Sunday, 23 January 2011

One of the most popular questions we receive about the old book F# for Scientists is how the gradient descent example can be rewritten to work with the current version of F# in Visual Studio 2010 rather than the early prototype covered in the book, running under Visual Studio 2005.

We begin by referencing the F# PowerPack and its Compatibility extension:

> #r "FSharp.Powerpack.dll";; --> Referenced 'C:\Program Files\FSharpPowerPack-2.0.0.0\bin\FSharp.Powerpack.dll' > #r "FSharp.Powerpack.Compatibility.dll";; --> Referenced 'C:\Program Files\FSharpPowerPack-2.0.0.0\bin\FSharp.Powerpack.Compatibility.dll' > #nowarn "62";;

Next, we define a small number that we be used to calculate numerical approximations to derivatives:

> let δ = epsilon_float ** (1.0 / 3.0);; val δ : float = 6.055454452e-06

The following function repeatedly applies the given function to the given initial value until the result stops changing:

> let rec fixedPoint f x = let f_x = f x if f_x = x then x else fixedPoint f f_x;; val fixedPoint : ('a -> 'a) -> 'a -> 'a when 'a : equality

The numerical approximation to the grad of a scalar field is built up from partial derivatives in each direction:

> let partialD f_xs f (xs : vector) i xi = xs.[i] <- xi + δ try (f xs - f_xs) / δ finally xs.[i] <- xi;; val partialD : float -> (vector -> float) -> vector -> int -> float -> float

The following function performs a single iteration of gradient descent by scaling the step size λ by either α or β if the result increases or decreases the function being minimized, respectively:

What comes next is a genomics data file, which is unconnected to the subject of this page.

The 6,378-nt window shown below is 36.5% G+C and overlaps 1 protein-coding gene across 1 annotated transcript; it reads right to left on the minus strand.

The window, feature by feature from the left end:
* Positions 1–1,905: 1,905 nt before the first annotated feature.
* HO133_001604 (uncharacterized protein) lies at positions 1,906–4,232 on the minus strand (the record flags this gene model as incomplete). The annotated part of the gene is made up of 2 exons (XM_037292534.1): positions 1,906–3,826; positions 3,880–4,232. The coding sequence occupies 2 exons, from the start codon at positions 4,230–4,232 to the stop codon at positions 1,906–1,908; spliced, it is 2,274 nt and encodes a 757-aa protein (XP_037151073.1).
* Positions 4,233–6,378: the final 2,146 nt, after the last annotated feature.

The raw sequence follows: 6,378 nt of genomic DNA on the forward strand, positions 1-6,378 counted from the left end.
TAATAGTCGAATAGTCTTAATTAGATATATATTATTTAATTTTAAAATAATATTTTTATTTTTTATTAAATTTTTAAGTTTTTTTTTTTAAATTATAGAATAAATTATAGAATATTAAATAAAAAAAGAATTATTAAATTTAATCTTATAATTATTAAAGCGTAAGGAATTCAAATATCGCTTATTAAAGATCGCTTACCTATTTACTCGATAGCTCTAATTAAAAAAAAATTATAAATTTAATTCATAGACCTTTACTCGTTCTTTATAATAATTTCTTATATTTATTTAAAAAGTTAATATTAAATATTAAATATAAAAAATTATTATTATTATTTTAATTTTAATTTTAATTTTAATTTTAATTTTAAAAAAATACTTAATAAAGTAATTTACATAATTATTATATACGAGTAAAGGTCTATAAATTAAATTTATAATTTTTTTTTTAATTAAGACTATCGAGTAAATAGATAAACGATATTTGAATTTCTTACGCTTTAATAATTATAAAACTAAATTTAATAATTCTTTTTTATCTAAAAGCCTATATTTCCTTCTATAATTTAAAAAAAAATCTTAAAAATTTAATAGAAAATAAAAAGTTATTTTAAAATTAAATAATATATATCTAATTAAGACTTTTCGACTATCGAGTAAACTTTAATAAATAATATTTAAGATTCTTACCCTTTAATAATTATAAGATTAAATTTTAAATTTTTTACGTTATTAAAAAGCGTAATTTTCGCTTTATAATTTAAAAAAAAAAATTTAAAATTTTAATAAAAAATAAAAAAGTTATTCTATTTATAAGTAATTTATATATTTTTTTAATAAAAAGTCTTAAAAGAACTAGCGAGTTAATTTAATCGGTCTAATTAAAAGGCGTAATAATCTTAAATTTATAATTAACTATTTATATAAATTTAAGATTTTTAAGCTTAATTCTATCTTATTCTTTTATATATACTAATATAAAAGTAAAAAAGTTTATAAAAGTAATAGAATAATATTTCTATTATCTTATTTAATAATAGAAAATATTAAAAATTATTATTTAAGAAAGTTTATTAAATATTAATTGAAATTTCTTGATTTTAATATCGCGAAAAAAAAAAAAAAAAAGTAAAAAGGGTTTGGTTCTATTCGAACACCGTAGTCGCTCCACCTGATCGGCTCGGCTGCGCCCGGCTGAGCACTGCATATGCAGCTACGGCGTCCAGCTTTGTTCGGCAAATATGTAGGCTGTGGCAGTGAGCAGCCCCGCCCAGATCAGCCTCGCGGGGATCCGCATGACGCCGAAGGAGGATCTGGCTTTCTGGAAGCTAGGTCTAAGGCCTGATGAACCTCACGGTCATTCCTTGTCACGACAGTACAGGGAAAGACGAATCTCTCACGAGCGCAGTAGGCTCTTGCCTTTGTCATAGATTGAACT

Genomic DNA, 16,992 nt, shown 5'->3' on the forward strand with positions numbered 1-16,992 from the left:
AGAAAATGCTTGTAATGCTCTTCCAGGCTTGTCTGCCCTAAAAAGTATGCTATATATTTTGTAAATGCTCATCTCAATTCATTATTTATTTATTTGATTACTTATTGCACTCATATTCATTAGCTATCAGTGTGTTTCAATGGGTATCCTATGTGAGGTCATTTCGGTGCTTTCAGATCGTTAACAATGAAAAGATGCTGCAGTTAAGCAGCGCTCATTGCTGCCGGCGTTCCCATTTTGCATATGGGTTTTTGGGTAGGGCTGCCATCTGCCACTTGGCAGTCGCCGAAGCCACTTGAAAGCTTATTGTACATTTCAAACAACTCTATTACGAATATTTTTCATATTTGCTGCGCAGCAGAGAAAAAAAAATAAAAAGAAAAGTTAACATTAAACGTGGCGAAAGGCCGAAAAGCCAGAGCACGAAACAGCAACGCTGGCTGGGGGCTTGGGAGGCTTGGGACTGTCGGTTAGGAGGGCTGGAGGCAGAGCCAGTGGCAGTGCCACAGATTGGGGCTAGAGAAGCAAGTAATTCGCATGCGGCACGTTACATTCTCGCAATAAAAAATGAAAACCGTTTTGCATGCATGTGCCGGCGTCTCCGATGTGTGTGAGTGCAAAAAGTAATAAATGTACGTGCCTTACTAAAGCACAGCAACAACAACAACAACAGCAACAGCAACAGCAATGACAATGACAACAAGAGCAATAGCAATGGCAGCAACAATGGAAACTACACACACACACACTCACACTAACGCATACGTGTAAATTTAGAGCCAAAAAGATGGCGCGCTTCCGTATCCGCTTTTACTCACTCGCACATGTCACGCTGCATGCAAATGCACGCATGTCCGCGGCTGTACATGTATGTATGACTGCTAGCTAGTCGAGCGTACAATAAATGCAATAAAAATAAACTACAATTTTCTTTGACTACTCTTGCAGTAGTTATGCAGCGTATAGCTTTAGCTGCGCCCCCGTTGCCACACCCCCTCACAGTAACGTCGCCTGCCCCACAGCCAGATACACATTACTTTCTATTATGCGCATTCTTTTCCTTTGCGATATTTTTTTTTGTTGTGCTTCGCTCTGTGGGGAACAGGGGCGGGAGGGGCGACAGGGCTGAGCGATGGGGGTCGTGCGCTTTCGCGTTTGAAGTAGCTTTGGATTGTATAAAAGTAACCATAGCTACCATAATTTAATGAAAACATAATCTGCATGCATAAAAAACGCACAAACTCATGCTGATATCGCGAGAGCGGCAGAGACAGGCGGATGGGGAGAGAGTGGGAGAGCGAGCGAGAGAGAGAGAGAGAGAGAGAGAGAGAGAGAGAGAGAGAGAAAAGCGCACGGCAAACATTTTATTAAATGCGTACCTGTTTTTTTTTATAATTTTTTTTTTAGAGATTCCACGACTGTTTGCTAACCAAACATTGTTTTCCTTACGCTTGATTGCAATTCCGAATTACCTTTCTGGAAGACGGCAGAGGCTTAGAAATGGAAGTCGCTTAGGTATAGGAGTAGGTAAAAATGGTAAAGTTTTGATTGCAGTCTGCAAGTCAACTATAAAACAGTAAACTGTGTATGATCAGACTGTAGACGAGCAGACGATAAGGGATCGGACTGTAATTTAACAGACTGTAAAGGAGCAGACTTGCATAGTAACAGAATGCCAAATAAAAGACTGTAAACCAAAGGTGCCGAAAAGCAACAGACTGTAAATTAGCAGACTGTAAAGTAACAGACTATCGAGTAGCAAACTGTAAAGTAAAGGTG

> let descend α β f (f': _ -> vector) (λ, xs, f_xs) = let xs_2 = xs - λ * f' xs let f_xs_2 = f xs_2 if f_xs_2 >= f_xs then α * λ, xs, f_xs else β * λ, xs_2, f_xs_2;; val descend : float -> float -> (Vector<float> -> 'a) -> (Vector<float> -> vector) -> float * Vector<float> * 'a -> float * Vector<float> * 'a when 'a : comparison

Finally, the following function uses the gradient descent algorithm to minimize a given function and derivative:

> let gradientDescent f f' xs = let _, xs, _ = fixedPoint (descend 0.5 1.1 f f') (δ, xs, f xs) xs;; val gradientDescent : (Vector<float> -> 'a) -> (Vector<float> -> vector) -> Vector<float> -> Vector<float> when 'a : comparison

For example, the following computes a numerical approximation to the derivative of a function:

> let grad f xs = Vector.mapi (partialD (f xs) f xs) xs;; val grad : (vector -> float) -> vector -> vector

And the following defines the famous Rosenbrock "banana" function that is notoriously difficult to minimize due to its curvature around the minimum:

> let rosenbrock (xs: vector) = let x, y = xs., xs. pown (1.0 - x) 2 + 100.0 * pown (y - pown x 2) 2;; val rosenbrock : vector -> float

The minimum at (1, 1) may be found quickly and easily using the functions defined above as follows:

> let xs = vector[0.0; 0.0] |> gradientDescent rosenbrock (grad rosenbrock);; val xs : Vector<float> = vector [|0.9977180571; 0.99543389|]

For the latest in-depth coverage of the F# programming language, read Visual F# 2010 for Technical Computing.

Art said...

YYYYAAAAAYYYYYY!
Now for "Refolding" Anonymous said...

Thanks.
Can I ask how do you type in δ etc?

Flying Frog Consultancy Ltd. said...

@Anonymous: Good question. I actually google "unicode delta" and copy-paste from the resulting web page into the source code.

Art said...

http://unicode.org/cldr/utility/list-unicodeset.jsp?a=[:Block=Mathematical_Operators:]

Art said...

Hi Jon, any chance of a future article on conjugate-gradient?
From IOD's RPP Discrete Comput Geom (2009) 41: 444–460
Sorry for my poor html math notation.

"JJTl = JD +αe, (7)
KKTl = KD +αf (9)
(7) and (9) can be solved efficiently using the conjugate-gradient method"

Art said...

Revisiting this, I get it to work in Interactive mode FSI, ... but not in VS'10.
xs : vector err 'vector' not defined, and still 'epsilon_float' not defined ... ?

Art said...

Linear Regression Gradient Descent
fssnip Grad Is there an animated version somewhere?